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Better organization in a shop usually leads to higher productivity, and often, improved quality. That’s the objective of TDM Systems’ modular tool data management software as it consolidates resources to encompass all aspects of production resource management, including tooling and fixtures, measurement and inspection equipment, and all related data.
While many software packages offer individual aspects of tool management, such as design, inventory or simulation, TDM is designed to go beyond a single venue. With more than 50 interfaces, it allows users in an organization to take tool data anywhere that it is needed, from purchasing to design and engineering to CAD/CAM to the toolcrib and assembly. Most companies already track this information, but typically in a disjointed way with a variety of techniques. This software provides a centralized database to contain all of the information and permits access throughout the company.
Chris Rezny, executive account manager of strategic accounts, explains, “Tool data can be found in so many places. In design alone, it can be with the part, the tool or the fixture, where you need to know or find the types of tools and the geometric data of the tools. You need to know if you have it in inventory or who the best suppliers are with the best prices. TDM tracks all of that information and more through interfaces with about 25 different ERP systems.” An ID number is assigned to each tool or assembly, and those numbers provide easy access to inventory, suppliers, prices, and so on.
Additional interfaces allow communication with other software packages, including Catia, NX Siemens, Pro Engineer, Tebis, TopSolid, Esprit,
MasterCAM, EdgeCAM and SolidCAM. With the NC program, a profile is brought in from the assembly or a tool list can be created. Feeds and speeds can be supplied by various sources such as catalog data or shopfloor personnel with experience with particular parts or tools. For simulation, high-quality tool data is essential for a realistic collision analysis, and the interfaces provide access to accurate cutting parameters, tool life information and tool allocation. “With only a few mouse clicks, you can create a complete tool data record with true-to-scale and ready-to-simulate 2D and 3D graphics,” Mr. Rezny explains.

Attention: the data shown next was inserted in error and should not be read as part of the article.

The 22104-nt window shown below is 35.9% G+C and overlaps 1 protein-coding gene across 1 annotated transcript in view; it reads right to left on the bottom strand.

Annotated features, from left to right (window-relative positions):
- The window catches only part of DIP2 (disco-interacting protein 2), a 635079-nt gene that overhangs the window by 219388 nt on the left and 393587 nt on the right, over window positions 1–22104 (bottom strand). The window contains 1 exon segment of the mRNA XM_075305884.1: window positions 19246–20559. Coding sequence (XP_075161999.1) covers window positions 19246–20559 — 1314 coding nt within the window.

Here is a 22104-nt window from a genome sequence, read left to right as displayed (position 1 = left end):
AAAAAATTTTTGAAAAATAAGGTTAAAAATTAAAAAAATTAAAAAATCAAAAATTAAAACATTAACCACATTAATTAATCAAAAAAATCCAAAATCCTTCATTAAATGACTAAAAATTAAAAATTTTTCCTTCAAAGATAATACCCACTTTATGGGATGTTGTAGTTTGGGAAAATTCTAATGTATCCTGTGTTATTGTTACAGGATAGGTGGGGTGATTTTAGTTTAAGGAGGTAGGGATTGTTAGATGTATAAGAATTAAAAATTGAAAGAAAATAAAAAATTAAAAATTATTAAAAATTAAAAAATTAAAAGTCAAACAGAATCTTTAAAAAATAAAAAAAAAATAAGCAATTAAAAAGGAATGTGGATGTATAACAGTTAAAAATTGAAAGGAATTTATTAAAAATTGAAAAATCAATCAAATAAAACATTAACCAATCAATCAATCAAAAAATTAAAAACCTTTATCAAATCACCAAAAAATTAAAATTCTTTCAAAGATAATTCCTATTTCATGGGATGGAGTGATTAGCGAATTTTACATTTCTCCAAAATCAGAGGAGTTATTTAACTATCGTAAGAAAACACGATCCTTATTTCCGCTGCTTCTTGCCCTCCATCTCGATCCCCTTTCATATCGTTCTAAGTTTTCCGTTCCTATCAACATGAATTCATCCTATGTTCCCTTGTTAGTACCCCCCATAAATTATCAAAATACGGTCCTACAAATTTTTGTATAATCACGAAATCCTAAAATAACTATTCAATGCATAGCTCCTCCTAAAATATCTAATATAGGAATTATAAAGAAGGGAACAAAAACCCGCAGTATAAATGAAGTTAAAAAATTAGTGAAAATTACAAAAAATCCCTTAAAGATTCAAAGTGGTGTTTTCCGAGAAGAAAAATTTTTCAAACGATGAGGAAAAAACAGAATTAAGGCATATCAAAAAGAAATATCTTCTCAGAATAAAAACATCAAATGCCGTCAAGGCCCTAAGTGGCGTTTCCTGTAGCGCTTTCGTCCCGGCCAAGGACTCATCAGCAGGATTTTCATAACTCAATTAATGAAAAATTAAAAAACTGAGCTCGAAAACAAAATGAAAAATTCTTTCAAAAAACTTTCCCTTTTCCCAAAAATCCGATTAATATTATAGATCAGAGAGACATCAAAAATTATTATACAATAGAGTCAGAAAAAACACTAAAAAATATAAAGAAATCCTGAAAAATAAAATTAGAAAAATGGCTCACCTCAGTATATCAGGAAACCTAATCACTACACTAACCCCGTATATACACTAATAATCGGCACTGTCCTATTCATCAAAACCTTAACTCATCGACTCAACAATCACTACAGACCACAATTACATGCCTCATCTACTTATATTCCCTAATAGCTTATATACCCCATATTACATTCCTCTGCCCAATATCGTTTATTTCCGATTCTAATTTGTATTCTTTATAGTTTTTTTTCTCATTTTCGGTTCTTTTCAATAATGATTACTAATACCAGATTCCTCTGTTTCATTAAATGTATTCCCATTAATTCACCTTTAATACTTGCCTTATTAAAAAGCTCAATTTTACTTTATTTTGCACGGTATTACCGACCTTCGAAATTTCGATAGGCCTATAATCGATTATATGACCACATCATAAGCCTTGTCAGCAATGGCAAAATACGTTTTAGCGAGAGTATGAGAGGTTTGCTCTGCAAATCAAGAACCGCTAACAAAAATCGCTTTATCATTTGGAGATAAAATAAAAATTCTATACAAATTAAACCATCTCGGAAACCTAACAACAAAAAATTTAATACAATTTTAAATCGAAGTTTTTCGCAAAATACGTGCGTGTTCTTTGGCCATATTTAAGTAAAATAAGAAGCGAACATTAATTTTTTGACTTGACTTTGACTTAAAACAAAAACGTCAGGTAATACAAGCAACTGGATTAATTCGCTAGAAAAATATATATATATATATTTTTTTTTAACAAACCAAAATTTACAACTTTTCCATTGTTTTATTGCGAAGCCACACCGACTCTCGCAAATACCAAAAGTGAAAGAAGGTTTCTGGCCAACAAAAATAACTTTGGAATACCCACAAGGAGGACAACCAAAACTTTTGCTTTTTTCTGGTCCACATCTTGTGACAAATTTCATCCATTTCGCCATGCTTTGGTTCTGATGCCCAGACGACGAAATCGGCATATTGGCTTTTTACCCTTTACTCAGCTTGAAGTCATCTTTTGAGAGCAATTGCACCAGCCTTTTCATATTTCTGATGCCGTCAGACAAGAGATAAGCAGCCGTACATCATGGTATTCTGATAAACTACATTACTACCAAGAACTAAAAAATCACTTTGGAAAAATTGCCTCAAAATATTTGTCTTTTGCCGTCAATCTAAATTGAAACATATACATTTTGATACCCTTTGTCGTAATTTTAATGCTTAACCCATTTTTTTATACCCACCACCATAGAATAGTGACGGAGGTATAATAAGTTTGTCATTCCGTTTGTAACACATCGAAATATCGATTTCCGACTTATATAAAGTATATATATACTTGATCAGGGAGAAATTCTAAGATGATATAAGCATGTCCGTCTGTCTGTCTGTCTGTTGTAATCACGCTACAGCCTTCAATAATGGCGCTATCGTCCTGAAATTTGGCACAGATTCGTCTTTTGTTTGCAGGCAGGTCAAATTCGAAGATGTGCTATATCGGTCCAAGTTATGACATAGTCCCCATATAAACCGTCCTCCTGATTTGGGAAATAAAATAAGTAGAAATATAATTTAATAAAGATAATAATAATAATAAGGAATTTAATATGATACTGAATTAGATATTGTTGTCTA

“You can also bring in supplier information costing
factors for purchase and then put in percentage of utilization,” he continues. “What was the actual cost to access the tool? This is particularly useful for tools that are reusable. The software can keep track of tool regrinds and interpolate the data into a cost structure.”
On the shop floor, the system manages tools in and out of the tool crib, regardless of the number of tool cribs or locations of vending machines. When a tool is checked in from the supplier or checked out on the shop floor, it can be assigned to a specific job or machine. The system maintains data for scrapped tools or regrinds or those that go straight back to inventory.
The presetting station can download preset data with all of the known parameters for each tool list. The cart shows up at the presetter with all of the necessary data, which can be stored on a central server. Machine operators can also access the data, or some machine controllers can accept the data directly from the server. The operator simply pulls the part up on the machine and all the data is already available to him.
Legacy data is another advantage. If a tooling supplier pulls a tool from its lineup after a shop has been using it for a number of jobs over an extended period of time, the shop could feel the effects of the transition for a while. But with TDM, the operator can quickly search and access every job for which that tool was used and go through a process that will replace the tool with the new tool and tool data. “This simple search and replace capability is great for jobs that often require rework,” Mr. Rezny says. “If a job comes back in, you have a very good thumbprint of what was used and how it was done.”
The software allows tool data to be created, adjusted to needs and stored for access by all users. The data remains consistent throughout the entire process for increased part accuracy (and quality) and less time and effort in data management.
When it comes to software, savings are not always immediately apparent. Time savings are more difficult to quantify and often do not show up directly on the bottom line. But Mr. Rezny explains, “With employees trying to do more tasks than ever, this software becomes a vehicle for efficiency.” It’s this efficiency that should be considered in determining the payback in dollars and cents.